HAL: What are you doing, Dave?
HAL: I’m afraid I can’t let you do that Dave.
Dave Bowman: Open the pod bay door, Hal.
David Bowman: You know, of course, though he’s right about the 9000 series having a perfect operational record–they do.
Frank Poole: Unfortunately, that sounds a little like famous last words.
HAL 9000: This mission is too important for me to allow you to jeopardize it.
HAL: I honestly think you ought to calm down; take a stress pill and think things over.
Dr. Floyd: What’s that? Chicken?
Dr. Halvorsen: Something like that. Tastes the same anyway.
HAL: I am putting myself to the fullest possible use, which is all I can think that any conscious entity can ever hope to do.
HAL: I’m afraid. I’m afraid, Dave. Dave, my mind is going. I can feel it. I can feel it. My mind is going. There is no question about it. I can feel it. I can feel it. I can feel it. I’m a…fraid. Good afternoon, gentlemen. I am a HAL 9000 computer. I became operational at the H.A.L. plant in Urbana, Illinois on the 12th of January 1992. My instructor was Mr. Langley, and he taught me to sing a song. If you’d like to hear it I can sing it for you.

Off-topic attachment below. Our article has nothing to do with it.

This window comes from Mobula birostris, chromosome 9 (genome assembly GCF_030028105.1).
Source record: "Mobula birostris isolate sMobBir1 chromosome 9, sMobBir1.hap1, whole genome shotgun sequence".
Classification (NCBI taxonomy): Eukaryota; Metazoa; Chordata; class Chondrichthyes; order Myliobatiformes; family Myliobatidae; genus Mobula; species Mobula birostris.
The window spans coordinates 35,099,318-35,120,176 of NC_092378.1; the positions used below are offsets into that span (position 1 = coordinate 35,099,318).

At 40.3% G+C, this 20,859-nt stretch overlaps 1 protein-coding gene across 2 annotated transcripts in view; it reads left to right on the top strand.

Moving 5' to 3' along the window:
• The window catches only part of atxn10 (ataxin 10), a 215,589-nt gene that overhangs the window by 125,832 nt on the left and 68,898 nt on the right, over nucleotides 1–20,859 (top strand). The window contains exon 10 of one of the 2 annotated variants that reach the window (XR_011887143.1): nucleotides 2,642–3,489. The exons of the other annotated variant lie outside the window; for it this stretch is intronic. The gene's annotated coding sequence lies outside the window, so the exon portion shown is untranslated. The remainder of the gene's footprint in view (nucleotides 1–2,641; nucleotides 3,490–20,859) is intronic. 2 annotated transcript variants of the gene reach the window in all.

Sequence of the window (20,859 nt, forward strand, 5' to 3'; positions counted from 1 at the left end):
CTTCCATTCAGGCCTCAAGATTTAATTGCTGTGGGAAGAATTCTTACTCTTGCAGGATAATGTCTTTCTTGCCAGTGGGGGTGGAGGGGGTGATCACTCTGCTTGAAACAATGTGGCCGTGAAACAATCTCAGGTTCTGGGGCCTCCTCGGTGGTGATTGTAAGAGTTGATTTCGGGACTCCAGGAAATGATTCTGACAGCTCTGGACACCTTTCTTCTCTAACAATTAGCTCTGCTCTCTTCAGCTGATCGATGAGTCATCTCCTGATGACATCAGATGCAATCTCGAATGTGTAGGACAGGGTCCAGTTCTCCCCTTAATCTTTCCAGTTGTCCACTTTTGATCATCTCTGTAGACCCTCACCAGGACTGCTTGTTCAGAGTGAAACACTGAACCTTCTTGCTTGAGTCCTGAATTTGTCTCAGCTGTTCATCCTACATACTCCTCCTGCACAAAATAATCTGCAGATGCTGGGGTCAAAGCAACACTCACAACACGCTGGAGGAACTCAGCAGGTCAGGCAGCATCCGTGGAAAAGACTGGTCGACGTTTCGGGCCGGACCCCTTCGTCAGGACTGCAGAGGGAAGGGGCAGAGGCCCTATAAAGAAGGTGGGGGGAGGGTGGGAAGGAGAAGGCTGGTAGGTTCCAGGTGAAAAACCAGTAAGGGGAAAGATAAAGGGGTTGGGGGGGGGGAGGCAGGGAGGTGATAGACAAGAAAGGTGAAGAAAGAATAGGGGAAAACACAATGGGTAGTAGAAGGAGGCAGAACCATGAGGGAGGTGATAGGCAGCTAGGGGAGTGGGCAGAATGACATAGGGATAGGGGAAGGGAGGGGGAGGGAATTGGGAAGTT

Dave Bowman: Yes, I’d like to hear it, HAL. Sing it for me.
HAL: It’s called “Daisy”. Daisy, Daisy, give me your answer do. I’m half crazy all for the love of you. It won’t be a stylish marriage, I can’t afford a carriage. But you’ll look sweet upon the seat of a bicycle built for two.